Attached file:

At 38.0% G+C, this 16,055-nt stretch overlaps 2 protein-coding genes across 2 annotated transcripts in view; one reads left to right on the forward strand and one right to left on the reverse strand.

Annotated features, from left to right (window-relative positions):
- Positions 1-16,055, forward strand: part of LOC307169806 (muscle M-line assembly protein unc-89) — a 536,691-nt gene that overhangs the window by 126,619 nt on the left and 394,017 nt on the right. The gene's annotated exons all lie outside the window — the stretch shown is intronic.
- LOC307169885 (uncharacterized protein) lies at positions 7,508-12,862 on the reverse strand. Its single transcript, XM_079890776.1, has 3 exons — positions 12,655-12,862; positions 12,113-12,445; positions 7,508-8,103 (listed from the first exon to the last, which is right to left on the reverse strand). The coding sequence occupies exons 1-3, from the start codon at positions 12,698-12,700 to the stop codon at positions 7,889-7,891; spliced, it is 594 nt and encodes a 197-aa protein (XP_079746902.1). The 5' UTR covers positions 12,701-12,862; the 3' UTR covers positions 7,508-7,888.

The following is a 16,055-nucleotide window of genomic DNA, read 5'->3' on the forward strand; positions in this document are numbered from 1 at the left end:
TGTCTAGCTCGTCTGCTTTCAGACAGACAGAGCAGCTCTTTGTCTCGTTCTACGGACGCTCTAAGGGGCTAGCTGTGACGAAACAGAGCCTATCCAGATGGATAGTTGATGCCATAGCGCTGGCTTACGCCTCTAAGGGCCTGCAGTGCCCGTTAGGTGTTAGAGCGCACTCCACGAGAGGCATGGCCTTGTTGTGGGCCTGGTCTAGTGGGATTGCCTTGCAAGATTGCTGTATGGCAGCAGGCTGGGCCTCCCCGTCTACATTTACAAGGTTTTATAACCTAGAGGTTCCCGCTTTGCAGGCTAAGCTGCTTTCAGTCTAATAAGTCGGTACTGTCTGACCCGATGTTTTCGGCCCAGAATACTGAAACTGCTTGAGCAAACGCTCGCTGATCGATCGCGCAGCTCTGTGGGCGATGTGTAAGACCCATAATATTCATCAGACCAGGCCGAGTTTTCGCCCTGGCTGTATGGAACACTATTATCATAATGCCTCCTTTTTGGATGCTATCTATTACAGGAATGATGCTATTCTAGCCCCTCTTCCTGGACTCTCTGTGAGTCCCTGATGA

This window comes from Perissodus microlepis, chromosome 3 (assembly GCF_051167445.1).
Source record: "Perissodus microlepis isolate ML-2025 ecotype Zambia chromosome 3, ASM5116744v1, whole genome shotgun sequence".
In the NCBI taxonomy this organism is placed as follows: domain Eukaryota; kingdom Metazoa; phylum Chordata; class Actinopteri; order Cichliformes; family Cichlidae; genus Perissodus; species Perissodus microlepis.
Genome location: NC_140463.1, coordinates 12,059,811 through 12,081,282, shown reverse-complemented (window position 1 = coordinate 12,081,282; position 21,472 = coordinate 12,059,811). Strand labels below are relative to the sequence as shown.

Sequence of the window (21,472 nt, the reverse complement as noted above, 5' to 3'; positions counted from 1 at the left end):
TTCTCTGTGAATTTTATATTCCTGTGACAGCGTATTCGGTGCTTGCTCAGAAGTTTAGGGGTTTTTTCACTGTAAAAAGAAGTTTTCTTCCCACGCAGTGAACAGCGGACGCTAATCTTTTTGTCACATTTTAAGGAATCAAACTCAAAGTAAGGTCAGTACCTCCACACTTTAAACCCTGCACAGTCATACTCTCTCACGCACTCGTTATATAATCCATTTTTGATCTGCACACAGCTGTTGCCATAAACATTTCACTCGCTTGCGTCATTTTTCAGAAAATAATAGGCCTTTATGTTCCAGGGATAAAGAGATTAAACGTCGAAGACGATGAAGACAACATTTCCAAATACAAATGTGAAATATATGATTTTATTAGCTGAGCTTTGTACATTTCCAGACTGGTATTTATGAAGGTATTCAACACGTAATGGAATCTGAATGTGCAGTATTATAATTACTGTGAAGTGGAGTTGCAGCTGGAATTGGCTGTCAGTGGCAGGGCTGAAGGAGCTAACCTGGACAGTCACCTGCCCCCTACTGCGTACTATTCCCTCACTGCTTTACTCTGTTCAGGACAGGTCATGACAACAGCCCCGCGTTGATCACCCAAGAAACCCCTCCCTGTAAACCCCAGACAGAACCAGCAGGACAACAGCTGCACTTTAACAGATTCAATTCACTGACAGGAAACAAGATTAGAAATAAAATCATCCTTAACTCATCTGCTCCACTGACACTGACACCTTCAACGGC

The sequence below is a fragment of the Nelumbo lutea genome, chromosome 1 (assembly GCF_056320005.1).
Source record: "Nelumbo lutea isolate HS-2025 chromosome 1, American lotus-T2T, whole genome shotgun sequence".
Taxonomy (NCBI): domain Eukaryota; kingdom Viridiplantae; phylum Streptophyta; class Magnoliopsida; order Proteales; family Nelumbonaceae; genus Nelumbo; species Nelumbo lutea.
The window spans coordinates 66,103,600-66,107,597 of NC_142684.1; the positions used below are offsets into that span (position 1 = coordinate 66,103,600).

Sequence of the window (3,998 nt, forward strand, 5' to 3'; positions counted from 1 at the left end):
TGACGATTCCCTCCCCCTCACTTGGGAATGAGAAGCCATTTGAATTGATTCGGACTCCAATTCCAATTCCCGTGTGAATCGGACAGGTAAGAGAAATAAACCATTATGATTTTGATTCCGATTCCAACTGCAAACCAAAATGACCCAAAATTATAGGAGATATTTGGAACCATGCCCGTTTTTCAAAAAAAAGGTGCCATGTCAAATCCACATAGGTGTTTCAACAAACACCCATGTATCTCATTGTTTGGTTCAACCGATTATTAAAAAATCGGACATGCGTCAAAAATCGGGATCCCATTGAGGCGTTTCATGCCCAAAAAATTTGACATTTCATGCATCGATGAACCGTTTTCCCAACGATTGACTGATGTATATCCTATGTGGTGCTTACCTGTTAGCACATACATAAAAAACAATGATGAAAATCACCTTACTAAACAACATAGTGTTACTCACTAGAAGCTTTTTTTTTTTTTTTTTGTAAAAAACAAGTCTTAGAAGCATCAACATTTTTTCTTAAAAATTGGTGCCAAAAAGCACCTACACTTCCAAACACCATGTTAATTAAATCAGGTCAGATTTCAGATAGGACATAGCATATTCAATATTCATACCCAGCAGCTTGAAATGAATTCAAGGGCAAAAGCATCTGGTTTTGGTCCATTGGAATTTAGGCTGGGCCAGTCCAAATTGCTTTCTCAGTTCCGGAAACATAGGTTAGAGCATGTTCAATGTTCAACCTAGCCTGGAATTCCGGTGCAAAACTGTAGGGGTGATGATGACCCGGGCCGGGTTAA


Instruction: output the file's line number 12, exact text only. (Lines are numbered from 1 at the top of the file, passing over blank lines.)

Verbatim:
TTCTCTGTGAATTTTATATTCCTGTGACAGCGTATTCGGTGCTTGCTCAGAAGTTTAGGGGTTTTTTCACTGTAAAAAGAAGTTTTCTTCCCACGCAGTGAACAGCGGACGCTAATCTTTTTGTCACATTTTAAGGAATCAAACTCAAAGTAAGGTCAGTACCTCCACACTTTAAACCCTGCACAGTCATACTCTCTCACGCACTCGTTATATAATCCATTTTTGATCTGCACACAGCTGTTGCCATAAACATTTCACTCGCTTGCGTCATTTTTCAGAAAATAATAGGCCTTTATGTTCCAGGGATAAAGAGATTAAACGTCGAAGACGATGAAGACAACATTTCCAAATACAAATGTGAAATATATGATTTTATTAGCTGAGCTTTGTACATTTCCAGACTGGTATTTATGAAGGTATTCAACACGTAATGGAATCTGAATGTGCAGTATTATAATTACTGTGAAGTGGAGTTGCAGCTGGAATTGGCTGTCAGTGGCAGGGCTGAAGGAGCTAACCTGGACAGTCACCTGCCCCCTACTGCGTACTATTCCCTCACTGCTTTACTCTGTTCAGGACAGGTCATGACAACAGCCCCGCGTTGATCACCCAAGAAACCCCTCCCTGTAAACCCCAGACAGAACCAGCAGGACAACAGCTGCACTTTAACAGATTCAATTCACTGACAGGAAACAAGATTAGAAATAAAATCATCCTTAACTCATCTGCTCCACTGACACTGACACCTTCAACGGC